The independent student newspaper of Northeastern University

The Huntington News

The independent student newspaper of Northeastern University

The Huntington News

The independent student newspaper of Northeastern University

The Huntington News



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Op-ed: How political polarization is affecting the climate crisis


Insufferable heat, the development of new diseases, food shortages and underwater nations seem to be a far-away idea only seen in a science-fiction film about the end of the world. However, these descriptions are slowly becoming a reality for many, as the issue of climate change becomes more prevalent in society. As unprecedented summer heat and increasingly intense natural disasters unfold, social, political and economic chaos will ensue as individuals flee their countries and scramble to fix their situations.

Despite this grim reality, some Americans continue to be hesitant about climate change. Our nation remains divided on the climate crisis in-large-part due to the political polarization in our government. Without unity, we cannot create impactful climate change policy. 

 The topic of climate change has been a source of debate since its first discussion in Congress in 1996. In the journal Environmental Politics, recent research discussed the language of the two parties regarding climate change. Republican members devote their attention to cap-and-trade policy, climate change denial, international accords and energy production, while Democratic speakers focus on public health and extreme weather. Republican speech continues to focus on the use of oil, coal and natural gas due to campaign contributions made by fossil fuel companies to candidates following the controversial ruling of Citizens United v. FEC in 2010. Many Democrats have emphasized the opportunities that will accompany a “green” economy and the use of renewable sources instead of fossil fuels. 

 In 1990, the system of cap-and-trade, which allows the market to determine the price of carbon in order for investment decisions and innovation to occur, was introduced in Congress to regulate the emissions of sulfur dioxide, a prominent component of acid rain. The policy has remained a prominent issue in Congress and in the fight for climate change policy. Many Republicans reject the idea of cap-and-trade, and wish to alter the legislation to “cap-and-tax.” This proposed change would allow numerous exceptions for large companies and allow for loopholes to avoid adhering to the regulation. 

Another issue underlying the divide between the two parties is the belief in science. Some people question the true motives of climate scientists and whether they hold ulterior motives for conducting such research. According to a Pew Research Center poll, 55% of Democrats place their faith in climate scientists and their understanding of the crisis. Democrats are also more likely to believe there will be numerous catastrophes that neither policy nor individual changes can stop. Unlike Democrats, Republicans are more likely to believe that climate change research is influenced by the desire of scientists to advance their careers (57%) or their own political leanings (54%) most of the time.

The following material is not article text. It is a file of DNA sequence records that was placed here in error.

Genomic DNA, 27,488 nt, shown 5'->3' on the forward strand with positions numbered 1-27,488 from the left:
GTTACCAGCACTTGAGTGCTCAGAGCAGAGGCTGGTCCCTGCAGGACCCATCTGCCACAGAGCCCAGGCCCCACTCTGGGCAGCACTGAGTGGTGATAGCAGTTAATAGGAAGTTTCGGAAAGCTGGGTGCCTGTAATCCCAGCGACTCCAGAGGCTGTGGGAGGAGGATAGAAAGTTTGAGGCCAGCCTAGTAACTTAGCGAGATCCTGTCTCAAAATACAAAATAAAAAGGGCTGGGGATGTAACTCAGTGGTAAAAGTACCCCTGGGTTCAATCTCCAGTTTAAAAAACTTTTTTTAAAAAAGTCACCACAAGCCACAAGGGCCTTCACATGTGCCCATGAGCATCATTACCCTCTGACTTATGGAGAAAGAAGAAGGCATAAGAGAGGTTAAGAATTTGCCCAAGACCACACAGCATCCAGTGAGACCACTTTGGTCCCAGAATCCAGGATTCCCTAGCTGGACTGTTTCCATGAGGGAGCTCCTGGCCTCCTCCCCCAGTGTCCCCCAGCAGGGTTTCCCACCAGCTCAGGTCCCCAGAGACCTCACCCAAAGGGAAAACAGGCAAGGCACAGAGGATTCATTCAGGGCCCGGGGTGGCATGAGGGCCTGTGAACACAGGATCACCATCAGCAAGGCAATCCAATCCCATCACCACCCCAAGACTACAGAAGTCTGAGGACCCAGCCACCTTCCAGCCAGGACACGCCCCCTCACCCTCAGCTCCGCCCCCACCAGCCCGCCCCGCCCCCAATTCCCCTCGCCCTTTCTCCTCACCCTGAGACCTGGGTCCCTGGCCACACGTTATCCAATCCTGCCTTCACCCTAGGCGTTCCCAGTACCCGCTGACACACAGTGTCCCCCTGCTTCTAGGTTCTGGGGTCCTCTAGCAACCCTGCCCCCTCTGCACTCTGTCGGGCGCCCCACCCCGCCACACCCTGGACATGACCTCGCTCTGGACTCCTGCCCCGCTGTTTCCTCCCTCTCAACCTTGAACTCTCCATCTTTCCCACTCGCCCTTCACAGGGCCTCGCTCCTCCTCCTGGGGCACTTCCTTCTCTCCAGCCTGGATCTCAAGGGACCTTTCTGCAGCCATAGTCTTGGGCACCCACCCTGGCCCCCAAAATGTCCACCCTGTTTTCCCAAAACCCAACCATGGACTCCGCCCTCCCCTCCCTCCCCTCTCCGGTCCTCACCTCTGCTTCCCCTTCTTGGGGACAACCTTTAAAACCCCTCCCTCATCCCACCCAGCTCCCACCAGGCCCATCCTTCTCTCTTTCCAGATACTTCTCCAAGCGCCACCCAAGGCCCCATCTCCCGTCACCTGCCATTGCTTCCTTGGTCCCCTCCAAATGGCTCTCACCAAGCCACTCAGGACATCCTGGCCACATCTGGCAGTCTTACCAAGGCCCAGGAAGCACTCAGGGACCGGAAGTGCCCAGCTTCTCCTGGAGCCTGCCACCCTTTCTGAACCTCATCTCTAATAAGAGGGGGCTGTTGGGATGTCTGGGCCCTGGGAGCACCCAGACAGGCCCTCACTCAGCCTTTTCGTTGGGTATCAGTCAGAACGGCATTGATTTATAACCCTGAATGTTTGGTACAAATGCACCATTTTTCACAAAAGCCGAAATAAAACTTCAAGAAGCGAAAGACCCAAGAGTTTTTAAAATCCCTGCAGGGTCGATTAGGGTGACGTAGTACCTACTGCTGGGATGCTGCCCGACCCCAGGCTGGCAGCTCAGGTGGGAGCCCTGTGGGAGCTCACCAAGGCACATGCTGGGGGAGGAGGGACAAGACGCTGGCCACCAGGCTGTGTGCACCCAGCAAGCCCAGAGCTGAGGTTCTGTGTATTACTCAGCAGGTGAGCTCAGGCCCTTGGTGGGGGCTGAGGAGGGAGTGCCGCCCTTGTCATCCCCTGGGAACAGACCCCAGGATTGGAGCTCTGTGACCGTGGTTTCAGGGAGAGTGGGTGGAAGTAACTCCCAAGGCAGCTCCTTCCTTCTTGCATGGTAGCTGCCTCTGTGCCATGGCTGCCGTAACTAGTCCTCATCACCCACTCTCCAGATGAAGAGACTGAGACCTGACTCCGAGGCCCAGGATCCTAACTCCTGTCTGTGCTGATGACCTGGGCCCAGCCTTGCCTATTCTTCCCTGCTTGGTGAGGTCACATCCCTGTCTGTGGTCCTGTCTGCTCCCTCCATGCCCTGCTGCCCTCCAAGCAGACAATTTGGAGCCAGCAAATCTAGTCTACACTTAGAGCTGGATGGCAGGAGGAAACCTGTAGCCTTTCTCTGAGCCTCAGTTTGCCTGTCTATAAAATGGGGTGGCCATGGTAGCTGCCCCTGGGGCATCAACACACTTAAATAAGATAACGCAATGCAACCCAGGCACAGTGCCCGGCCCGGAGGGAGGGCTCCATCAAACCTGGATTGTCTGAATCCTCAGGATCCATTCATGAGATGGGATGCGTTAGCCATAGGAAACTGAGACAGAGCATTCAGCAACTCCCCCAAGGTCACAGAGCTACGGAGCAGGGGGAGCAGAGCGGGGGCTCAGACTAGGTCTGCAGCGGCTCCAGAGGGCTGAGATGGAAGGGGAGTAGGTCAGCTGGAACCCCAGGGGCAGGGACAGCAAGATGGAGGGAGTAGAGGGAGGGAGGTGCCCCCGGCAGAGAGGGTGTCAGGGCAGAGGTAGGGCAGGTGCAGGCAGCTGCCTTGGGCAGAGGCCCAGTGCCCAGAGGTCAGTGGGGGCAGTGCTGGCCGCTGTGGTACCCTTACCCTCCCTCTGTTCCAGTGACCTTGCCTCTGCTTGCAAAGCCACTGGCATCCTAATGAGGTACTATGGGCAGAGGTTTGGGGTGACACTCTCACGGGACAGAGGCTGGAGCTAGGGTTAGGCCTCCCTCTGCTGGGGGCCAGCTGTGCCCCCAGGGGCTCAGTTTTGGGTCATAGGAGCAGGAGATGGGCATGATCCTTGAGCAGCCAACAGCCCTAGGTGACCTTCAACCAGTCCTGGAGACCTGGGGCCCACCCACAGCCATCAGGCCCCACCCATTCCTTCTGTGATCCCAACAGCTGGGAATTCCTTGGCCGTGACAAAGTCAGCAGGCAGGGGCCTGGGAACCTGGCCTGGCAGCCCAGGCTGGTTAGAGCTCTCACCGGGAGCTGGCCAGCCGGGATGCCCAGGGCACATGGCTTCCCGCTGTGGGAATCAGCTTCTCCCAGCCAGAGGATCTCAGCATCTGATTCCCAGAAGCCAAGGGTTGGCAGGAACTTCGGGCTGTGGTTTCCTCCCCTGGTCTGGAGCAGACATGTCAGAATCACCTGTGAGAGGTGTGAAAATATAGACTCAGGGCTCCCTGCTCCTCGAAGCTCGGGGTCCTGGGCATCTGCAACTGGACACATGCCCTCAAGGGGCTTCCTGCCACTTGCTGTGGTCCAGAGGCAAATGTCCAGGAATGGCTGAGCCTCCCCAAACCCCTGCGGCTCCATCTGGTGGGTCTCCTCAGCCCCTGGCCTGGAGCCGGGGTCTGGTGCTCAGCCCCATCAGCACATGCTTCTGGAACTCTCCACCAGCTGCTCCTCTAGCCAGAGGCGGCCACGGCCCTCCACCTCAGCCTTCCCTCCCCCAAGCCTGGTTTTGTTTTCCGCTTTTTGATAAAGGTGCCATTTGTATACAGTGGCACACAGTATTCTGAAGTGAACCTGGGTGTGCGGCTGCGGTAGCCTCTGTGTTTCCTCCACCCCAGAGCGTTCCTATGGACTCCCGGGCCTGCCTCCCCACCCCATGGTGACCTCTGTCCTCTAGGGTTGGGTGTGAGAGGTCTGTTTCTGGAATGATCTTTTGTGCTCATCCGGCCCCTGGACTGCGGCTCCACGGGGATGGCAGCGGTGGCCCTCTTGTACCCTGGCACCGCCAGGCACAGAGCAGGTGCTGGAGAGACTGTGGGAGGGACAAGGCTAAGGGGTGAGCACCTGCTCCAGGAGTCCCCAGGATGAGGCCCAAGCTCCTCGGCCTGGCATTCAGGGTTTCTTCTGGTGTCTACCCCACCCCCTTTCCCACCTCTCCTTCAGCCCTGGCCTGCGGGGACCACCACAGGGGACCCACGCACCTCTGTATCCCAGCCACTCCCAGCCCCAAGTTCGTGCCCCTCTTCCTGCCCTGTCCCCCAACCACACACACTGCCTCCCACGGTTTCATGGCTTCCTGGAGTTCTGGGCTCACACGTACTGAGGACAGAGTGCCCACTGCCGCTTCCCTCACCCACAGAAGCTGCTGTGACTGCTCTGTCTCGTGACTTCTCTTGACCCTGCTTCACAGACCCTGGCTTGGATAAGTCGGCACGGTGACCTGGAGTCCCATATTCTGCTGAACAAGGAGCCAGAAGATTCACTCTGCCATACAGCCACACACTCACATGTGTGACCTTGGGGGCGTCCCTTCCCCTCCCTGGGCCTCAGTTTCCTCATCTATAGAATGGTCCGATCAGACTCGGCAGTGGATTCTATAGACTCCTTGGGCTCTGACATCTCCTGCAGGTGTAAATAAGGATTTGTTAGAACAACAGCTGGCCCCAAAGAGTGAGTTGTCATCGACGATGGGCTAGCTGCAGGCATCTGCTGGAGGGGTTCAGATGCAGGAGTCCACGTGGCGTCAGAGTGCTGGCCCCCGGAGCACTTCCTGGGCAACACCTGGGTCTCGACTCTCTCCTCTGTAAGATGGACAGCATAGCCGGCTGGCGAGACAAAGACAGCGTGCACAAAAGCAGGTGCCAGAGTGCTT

As Democrats continue to be alarmed by climate change and its harm to all life, several Republicans insist there is a “small likelihood” such events will occur. 

It is alarming to see that our own government leaders refuse to acknowledge the facts. Some representatives argue against global warming because their states are too cold, as Senator Ron Johnson of Wisconsin said. These remarks and alarming statistics display that education on the climate crisis is necessary for our leaders as the issue becomes more prominent in our daily lives.

In April, President Biden pledged more than $500 million to combat deforestation in Brazil and $1 billion to help developing countries move away from using fossil fuels, regions slated to experience the worst effects of climate change as the crisis continues. Through Biden’s proposal, the $500 million will be distributed over the course of five years and aid the Amazon Fund. The Amazon is home to hundreds of species and plays a large role in the water cycle; however, it has sadly seen a rise in deforestation. Though the plan would be beneficial to the country of Brazil, many Republicans are opposed to the idea of foreign climate assistance. According to a 2022 study published in the National Library of Medicine, Republicans often veto climate change legislation. Many question whether this proposal is truly necessary as taxpayer dollars are being spent on foreign nations. 

As the United States continues to remain polarized and public policy is halted due to constant discourse of the two political parties, we must recognize the imminent effects of climate change. Each day, citizens experience record-breaking temperatures as well as cataclysmic natural disasters. To end this, we, as a nation, must solve the issue of climate change through education. 

Lawmakers and citizens should learn of the effects of the climate crisis instead of minimizing its effects by calling it a hoax. Like in all political matters, both parties must reach common ground and recognize the importance of the issue at hand. As a nation, we cannot resolve our issues by avoiding or denying them. We must learn to come together, trust the facts and set aside our differences to protect our nation, its beauty and its citizens. Earth is our home, so let us learn to care for all its beauty.

Elena Hernandez is a second year psychology and criminal justice combined major. She can be reached at [email protected].

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